Monday 18 December 2017

Tommy Conlon: Even if there's no summit, there's glory in the climb

The Couch

Tommy Conlon

On Monday the Monaghan lads supped for hours in Ballybay, and supped merrily, as well they might.

A tour of the county was on the itinerary later that evening. It would be a long day's journey into night. But they had to start somewhere so it was a case of, today Ballybay, tonight Clones, Carrickmacross, Monaghan town and 'blayney itself. After that, they would have no worlds left to conquer.

For they had done the deed. They had crossed the Rubicon. They had completed the long quest, finished the great pilgrimage; at last they had climbed the drumlin.

In the wider horizons of world sport, an Ulster Gaelic football title is no mountain. But as Patrick Kavanagh said of those same drumlins, "They are my Alps and I have climbed the Matterhorn/With a sheaf of hay for three perishing calves". For Dick Clerkin and the other long-suffering penitents of that Monaghan dressing room, an Ulster title had become their Matterhorn.

Last Sunday the greatest bike men on earth were pouring into Paris, having literally climbed the Alps along the way. It's a far cry from there to the hill in Clones. But for the Monaghan players that afternoon their world was reduced to the pitch at the top of that hill. Nothing existed beyond it. The Tour de France might be a global spectacle but it didn't belong in their universe.

For as the bard and former goalkeeper also famously said: "I inclined to lose my faith in Ballyrush and Gortin,/Till Homer's ghost came whispering to my mind./He said: I made the Iliad of such a local row/Gods make their own importance".

Now admittedly, it must be getting tedious at this stage for Monaghan football people, hearing Kavanagh quoted back at them any time their team nudges its way into national prominence.

And the phrase "long-suffering" (see above) may also have become something of a wearisome cliché for their veteran footballers. It might have sounded a tad patronising, even though it was meant well.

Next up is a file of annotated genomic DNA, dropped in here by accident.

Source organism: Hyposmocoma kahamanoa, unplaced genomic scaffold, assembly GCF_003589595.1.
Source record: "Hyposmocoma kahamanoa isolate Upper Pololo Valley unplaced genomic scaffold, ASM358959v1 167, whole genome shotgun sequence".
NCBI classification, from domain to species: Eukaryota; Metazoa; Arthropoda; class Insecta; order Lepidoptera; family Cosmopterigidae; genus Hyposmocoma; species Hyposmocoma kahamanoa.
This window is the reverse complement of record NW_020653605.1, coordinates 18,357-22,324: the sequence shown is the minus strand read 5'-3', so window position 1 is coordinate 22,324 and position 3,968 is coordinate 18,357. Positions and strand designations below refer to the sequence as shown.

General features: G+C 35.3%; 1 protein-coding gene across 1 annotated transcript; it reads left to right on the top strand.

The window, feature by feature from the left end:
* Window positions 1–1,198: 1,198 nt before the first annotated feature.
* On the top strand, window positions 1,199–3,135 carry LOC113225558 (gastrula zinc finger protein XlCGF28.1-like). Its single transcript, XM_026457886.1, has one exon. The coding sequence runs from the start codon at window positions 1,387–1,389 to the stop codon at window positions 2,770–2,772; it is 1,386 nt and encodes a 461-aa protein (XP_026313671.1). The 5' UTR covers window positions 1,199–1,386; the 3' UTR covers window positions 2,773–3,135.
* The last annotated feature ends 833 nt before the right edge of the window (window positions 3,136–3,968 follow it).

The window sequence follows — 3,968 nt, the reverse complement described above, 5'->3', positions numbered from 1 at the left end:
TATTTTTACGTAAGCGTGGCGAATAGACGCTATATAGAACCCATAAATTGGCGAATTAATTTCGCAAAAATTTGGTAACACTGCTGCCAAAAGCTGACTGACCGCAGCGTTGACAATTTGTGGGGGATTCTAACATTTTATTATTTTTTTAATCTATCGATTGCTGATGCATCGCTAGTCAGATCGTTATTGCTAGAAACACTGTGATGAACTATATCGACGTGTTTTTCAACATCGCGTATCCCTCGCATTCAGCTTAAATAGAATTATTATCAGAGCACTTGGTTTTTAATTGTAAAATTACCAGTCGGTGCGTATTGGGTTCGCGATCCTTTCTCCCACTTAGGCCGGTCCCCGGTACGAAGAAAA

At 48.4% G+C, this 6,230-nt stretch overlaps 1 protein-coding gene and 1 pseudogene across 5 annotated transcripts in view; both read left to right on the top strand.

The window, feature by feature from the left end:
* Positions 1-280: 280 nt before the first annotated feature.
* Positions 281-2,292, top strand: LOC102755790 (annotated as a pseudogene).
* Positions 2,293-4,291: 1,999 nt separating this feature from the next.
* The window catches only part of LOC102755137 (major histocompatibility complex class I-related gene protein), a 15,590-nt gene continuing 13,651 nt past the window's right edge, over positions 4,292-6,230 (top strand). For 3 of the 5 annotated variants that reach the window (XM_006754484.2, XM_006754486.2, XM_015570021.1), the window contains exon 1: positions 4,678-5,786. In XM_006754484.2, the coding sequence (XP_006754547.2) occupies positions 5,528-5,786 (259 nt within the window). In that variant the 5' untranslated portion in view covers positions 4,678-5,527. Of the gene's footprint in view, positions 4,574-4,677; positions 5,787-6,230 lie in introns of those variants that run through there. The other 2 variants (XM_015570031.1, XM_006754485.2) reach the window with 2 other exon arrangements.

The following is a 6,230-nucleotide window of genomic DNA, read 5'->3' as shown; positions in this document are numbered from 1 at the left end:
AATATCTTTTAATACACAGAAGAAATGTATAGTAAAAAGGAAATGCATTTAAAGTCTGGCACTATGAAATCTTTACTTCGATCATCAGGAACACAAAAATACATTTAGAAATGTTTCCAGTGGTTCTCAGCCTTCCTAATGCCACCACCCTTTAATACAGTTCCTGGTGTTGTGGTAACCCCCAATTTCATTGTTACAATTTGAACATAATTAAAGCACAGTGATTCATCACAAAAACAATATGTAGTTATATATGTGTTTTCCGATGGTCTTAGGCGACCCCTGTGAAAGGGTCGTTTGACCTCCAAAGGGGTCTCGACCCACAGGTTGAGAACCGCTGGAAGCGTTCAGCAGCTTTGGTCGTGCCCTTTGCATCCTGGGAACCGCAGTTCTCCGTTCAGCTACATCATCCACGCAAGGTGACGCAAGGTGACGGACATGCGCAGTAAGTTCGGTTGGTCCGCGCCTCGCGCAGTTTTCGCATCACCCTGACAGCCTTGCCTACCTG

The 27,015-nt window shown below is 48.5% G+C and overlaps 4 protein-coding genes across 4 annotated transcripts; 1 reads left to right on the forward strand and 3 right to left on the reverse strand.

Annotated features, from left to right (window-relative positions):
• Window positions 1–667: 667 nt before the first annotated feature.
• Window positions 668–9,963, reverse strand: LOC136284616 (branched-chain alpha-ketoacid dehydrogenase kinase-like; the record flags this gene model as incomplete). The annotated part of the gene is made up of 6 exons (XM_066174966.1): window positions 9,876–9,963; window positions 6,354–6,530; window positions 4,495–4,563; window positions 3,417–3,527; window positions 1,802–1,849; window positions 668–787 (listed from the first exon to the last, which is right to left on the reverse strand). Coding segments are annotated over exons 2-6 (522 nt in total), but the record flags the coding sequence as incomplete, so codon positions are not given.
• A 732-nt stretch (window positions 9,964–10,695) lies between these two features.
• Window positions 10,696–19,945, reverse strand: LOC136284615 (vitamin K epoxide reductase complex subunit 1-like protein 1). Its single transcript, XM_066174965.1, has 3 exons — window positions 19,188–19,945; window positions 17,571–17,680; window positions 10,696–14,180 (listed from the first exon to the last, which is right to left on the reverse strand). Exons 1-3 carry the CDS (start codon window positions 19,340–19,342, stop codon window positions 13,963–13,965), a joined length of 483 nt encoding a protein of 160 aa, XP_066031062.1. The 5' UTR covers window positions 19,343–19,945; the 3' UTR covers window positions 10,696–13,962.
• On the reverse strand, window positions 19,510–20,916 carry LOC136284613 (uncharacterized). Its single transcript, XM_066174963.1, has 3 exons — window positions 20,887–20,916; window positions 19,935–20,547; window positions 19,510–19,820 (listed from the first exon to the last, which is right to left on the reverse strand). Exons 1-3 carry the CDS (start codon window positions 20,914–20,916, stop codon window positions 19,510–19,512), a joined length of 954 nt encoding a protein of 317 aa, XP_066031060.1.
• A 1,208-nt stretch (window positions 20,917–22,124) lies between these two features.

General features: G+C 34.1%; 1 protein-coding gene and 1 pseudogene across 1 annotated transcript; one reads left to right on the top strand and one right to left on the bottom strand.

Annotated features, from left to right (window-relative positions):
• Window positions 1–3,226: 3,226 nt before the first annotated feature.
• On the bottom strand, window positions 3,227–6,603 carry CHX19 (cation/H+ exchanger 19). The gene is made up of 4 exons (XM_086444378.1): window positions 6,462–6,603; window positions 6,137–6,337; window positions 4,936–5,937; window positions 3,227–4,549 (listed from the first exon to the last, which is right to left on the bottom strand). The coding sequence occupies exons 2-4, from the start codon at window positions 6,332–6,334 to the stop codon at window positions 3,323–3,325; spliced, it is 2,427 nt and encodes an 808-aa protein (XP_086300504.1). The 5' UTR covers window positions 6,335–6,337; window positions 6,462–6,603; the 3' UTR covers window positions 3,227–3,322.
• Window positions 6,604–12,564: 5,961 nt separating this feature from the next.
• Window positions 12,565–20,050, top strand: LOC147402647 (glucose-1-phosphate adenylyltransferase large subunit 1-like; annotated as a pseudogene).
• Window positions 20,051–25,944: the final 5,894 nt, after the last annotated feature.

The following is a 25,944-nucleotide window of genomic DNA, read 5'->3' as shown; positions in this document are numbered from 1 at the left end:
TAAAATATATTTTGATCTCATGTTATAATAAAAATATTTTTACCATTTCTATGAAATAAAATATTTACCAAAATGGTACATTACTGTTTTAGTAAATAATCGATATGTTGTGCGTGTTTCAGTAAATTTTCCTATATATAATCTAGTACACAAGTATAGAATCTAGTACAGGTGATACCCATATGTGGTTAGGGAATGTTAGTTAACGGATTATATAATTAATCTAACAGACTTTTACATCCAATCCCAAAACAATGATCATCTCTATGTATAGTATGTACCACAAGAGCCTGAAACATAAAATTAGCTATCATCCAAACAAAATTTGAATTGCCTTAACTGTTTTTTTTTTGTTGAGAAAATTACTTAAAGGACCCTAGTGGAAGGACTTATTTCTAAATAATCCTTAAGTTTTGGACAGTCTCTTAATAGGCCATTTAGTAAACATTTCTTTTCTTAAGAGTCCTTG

Because GAA reporters will have seen enough ashen-faced players emerging from losing dressing rooms over the years to have some sense of the hurt involved. A harrowing defeat inflicts real emotional pain. It is not a trivial thing; it should not be taken for granted. It cuts deep and lasts long.

When Clerkin described last year's loss to Down, in the Ulster semi-final, as "the worst defeat of (my) career", he wasn't being self-indulgent. The black clouds were moving into his head, the sickness was beginning to curdle in the pit of his stomach. The more it means, the more it hurts.

The clock was ticking fast by then. This Ulster title arrived perilously late in the day for Monaghan's olden-golden generation. It was five minutes to midnight.

They are made men now. The record speaks, the record will stand: Ulster champs 2013.

The question has probably been asked of them a thousand times: does it make everything worthwhile? And naturally they will have said yes, it does. Course it does. But the question has a corollary, an unspoken implication that an entire sporting career hangs on one triumph.

But it doesn't, and it diminishes those sportsmen who never got to enjoy the shining moment. It devalues the body of work they have left behind them. Because their defeats and victories are in the record books too. They tell the story of people who tried and kept trying until they could do it no more. Lads who turned up, and who were brave enough to keep turning up no matter the cost, emotionally and otherwise. They made friendships and memories; they laughed and drank, fought and made up; and they have the stories to prove it.

When Cavan's stalwart midfielder Stephen King captained his county to an Ulster title in 1997, he'd left it even later than the Monaghan players. It was one minute to midnight in his case. The following February he retired at the age of 35. Cavan hadn't won Ulster in 28 years. He'd been on board for some 17 seasons himself.

King was asked the same question in an interview: did the victory make it all worthwhile? Well, he replied, it was all good anyway. He'd enjoyed every minute of it along the way.

In other words, a full life in sport shouldn't stand or fall on one trophy. If it does, it erases the lived experience: all those Tuesdays and Thursdays at training, all those games on Sundays, all those long car journeys, all those hopes and dreams; the best of times, the worst of times.

There's no denying that a major trophy brings with it a profound sense of fulfilment, especially when it arrives after a decade and more of hard knocks. And those who don't succeed are often tormented by regrets long after they've put away the boots for good. It's rough on them; the scars endure.

They are usually forgotten too. This Monaghan team will be remembered. But if they had lost last Sunday and picked up another lacerating scar instead, everyone else would have moved on without a thought.

But they would have been entitled to as much respect as they are getting now, and maybe even more, for investing so much of themselves for so long, and reaping so little. Happily for them, all those constant years finally yielded one day that was perfect, and is now permanent.

Sunday Independent

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